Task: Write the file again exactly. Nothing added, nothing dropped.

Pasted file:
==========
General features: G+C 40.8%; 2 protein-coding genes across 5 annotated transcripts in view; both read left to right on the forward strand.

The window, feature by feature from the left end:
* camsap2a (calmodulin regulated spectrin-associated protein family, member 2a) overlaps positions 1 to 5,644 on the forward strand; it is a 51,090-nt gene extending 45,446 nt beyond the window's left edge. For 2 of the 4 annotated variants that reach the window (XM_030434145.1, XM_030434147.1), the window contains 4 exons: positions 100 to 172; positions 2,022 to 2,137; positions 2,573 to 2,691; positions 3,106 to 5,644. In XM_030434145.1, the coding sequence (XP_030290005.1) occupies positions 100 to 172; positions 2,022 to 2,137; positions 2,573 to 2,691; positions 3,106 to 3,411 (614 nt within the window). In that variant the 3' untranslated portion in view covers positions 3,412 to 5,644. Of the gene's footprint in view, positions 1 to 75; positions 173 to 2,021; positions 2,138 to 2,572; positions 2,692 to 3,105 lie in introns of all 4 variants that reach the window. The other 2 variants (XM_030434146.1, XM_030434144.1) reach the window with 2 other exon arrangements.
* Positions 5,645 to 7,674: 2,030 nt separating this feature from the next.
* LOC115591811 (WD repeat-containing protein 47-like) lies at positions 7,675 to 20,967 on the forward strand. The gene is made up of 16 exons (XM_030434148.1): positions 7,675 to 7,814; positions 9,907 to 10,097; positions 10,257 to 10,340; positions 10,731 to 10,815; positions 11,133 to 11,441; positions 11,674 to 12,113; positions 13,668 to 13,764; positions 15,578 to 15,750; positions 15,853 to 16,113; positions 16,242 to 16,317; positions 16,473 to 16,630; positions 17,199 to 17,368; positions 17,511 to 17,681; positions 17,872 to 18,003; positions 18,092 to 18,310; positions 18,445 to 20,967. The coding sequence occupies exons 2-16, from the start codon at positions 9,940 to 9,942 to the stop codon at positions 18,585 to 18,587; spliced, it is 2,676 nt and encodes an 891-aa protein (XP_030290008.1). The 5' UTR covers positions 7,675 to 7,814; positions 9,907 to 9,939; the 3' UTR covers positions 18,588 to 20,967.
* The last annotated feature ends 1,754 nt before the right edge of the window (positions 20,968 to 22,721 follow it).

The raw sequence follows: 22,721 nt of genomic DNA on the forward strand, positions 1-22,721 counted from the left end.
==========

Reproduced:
General features: G+C 40.8%; 2 protein-coding genes across 5 annotated transcripts in view; both read left to right on the forward strand.

The window, feature by feature from the left end:
* camsap2a (calmodulin regulated spectrin-associated protein family, member 2a) overlaps positions 1 to 5,644 on the forward strand; it is a 51,090-nt gene extending 45,446 nt beyond the window's left edge. For 2 of the 4 annotated variants that reach the window (XM_030434145.1, XM_030434147.1), the window contains 4 exons: positions 100 to 172; positions 2,022 to 2,137; positions 2,573 to 2,691; positions 3,106 to 5,644. In XM_030434145.1, the coding sequence (XP_030290005.1) occupies positions 100 to 172; positions 2,022 to 2,137; positions 2,573 to 2,691; positions 3,106 to 3,411 (614 nt within the window). In that variant the 3' untranslated portion in view covers positions 3,412 to 5,644. Of the gene's footprint in view, positions 1 to 75; positions 173 to 2,021; positions 2,138 to 2,572; positions 2,692 to 3,105 lie in introns of all 4 variants that reach the window. The other 2 variants (XM_030434146.1, XM_030434144.1) reach the window with 2 other exon arrangements.
* Positions 5,645 to 7,674: 2,030 nt separating this feature from the next.
* LOC115591811 (WD repeat-containing protein 47-like) lies at positions 7,675 to 20,967 on the forward strand. The gene is made up of 16 exons (XM_030434148.1): positions 7,675 to 7,814; positions 9,907 to 10,097; positions 10,257 to 10,340; positions 10,731 to 10,815; positions 11,133 to 11,441; positions 11,674 to 12,113; positions 13,668 to 13,764; positions 15,578 to 15,750; positions 15,853 to 16,113; positions 16,242 to 16,317; positions 16,473 to 16,630; positions 17,199 to 17,368; positions 17,511 to 17,681; positions 17,872 to 18,003; positions 18,092 to 18,310; positions 18,445 to 20,967. The coding sequence occupies exons 2-16, from the start codon at positions 9,940 to 9,942 to the stop codon at positions 18,585 to 18,587; spliced, it is 2,676 nt and encodes an 891-aa protein (XP_030290008.1). The 5' UTR covers positions 7,675 to 7,814; positions 9,907 to 9,939; the 3' UTR covers positions 18,588 to 20,967.
* The last annotated feature ends 1,754 nt before the right edge of the window (positions 20,968 to 22,721 follow it).

The raw sequence follows: 22,721 nt of genomic DNA on the forward strand, positions 1-22,721 counted from the left end.